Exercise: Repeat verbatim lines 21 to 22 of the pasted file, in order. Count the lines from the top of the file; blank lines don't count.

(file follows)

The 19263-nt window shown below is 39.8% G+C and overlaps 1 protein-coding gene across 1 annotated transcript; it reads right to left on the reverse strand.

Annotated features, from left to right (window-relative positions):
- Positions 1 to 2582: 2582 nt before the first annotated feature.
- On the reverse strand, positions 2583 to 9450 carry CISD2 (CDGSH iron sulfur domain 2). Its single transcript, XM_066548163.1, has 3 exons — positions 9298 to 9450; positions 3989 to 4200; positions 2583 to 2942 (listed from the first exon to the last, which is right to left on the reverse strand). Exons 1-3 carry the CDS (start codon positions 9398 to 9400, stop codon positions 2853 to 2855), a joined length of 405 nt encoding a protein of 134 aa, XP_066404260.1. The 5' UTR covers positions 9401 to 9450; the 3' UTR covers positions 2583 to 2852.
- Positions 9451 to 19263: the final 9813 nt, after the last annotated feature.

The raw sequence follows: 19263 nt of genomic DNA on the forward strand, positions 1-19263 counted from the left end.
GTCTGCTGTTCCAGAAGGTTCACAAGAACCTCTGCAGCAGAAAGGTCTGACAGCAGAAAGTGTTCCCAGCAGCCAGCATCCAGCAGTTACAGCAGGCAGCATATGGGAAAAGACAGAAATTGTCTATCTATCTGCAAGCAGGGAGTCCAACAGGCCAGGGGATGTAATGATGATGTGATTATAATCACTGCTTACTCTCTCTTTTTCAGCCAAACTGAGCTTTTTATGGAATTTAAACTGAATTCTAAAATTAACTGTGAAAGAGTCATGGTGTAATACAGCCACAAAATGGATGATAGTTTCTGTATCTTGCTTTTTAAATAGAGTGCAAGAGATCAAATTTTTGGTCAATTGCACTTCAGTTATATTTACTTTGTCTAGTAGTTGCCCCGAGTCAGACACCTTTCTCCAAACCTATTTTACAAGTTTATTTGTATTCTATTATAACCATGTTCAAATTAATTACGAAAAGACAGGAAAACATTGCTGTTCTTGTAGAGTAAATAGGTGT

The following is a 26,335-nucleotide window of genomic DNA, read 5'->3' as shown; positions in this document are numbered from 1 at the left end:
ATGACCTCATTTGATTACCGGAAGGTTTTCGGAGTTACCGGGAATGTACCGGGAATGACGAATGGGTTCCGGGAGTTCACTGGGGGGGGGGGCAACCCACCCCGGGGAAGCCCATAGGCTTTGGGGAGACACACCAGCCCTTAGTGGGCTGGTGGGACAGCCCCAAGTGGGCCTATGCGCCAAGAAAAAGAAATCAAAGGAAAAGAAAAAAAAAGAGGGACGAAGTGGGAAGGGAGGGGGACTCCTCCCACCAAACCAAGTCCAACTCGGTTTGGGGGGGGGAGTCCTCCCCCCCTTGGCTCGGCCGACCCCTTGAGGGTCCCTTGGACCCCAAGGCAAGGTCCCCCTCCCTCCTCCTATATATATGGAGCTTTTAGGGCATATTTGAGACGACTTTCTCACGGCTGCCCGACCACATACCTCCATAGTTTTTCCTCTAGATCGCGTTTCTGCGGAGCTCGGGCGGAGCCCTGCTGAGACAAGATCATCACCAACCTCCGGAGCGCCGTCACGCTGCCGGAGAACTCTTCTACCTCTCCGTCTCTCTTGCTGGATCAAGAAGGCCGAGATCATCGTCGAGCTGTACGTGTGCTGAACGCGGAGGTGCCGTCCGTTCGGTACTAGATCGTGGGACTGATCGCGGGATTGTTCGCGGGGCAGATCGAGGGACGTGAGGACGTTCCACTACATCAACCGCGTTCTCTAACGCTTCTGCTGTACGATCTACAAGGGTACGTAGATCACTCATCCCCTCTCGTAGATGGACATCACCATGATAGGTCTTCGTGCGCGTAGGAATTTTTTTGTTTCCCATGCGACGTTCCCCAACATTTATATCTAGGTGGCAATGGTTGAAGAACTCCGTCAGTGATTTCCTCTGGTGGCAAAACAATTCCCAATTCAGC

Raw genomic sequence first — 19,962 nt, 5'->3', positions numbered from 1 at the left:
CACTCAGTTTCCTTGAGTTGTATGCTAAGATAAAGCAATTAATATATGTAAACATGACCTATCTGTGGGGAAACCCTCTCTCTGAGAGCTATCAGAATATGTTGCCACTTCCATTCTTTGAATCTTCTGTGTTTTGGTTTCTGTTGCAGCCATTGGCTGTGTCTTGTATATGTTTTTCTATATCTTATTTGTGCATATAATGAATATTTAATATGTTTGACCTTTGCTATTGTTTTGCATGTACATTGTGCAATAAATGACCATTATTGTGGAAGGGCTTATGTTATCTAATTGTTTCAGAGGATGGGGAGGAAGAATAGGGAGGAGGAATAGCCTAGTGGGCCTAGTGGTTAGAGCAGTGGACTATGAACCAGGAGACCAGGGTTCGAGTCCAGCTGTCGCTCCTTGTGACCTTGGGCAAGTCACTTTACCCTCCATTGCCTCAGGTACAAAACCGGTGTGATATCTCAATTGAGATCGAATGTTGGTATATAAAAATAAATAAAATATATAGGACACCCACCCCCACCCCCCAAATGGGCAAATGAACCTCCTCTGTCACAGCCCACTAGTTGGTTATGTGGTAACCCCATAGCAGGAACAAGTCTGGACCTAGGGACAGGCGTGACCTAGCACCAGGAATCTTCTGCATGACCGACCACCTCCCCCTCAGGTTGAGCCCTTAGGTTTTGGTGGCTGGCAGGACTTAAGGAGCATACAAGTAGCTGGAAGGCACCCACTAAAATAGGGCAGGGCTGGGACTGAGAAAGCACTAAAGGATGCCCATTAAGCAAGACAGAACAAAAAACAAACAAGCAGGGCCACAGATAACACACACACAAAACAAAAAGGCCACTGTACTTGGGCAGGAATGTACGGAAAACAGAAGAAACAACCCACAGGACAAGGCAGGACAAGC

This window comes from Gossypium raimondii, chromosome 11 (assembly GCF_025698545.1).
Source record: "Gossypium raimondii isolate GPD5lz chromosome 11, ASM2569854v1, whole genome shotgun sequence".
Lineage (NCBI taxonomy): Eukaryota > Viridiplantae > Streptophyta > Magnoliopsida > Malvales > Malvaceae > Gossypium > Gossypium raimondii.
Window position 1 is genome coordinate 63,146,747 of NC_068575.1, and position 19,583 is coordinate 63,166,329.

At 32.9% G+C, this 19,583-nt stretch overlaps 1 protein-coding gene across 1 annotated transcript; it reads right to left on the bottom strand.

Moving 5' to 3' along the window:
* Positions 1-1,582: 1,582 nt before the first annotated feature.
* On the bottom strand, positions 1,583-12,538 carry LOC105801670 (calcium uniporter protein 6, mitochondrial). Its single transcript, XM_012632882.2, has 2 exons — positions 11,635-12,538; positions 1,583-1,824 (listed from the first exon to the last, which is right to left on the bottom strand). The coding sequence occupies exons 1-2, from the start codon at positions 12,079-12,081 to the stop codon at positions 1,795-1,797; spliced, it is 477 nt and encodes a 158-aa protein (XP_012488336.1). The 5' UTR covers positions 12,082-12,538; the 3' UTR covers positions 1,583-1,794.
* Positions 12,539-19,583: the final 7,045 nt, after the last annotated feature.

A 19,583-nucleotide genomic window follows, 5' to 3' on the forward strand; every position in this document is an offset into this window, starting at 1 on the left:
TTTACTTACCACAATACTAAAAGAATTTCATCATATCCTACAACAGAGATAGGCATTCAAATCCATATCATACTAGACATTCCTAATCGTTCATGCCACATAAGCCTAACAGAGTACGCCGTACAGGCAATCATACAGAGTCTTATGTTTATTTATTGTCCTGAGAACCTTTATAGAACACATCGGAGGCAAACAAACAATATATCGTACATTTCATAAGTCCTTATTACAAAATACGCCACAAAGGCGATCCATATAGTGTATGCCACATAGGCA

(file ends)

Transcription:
A 19,583-nucleotide genomic window follows, 5' to 3' on the forward strand; every position in this document is an offset into this window, starting at 1 on the left:
TTTACTTACCACAATACTAAAAGAATTTCATCATATCCTACAACAGAGATAGGCATTCAAATCCATATCATACTAGACATTCCTAATCGTTCATGCCACATAAGCCTAACAGAGTACGCCGTACAGGCAATCATACAGAGTCTTATGTTTATTTATTGTCCTGAGAACCTTTATAGAACACATCGGAGGCAAACAAACAATATATCGTACATTTCATAAGTCCTTATTACAAAATACGCCACAAAGGCGATCCATATAGTGTATGCCACATAGGCA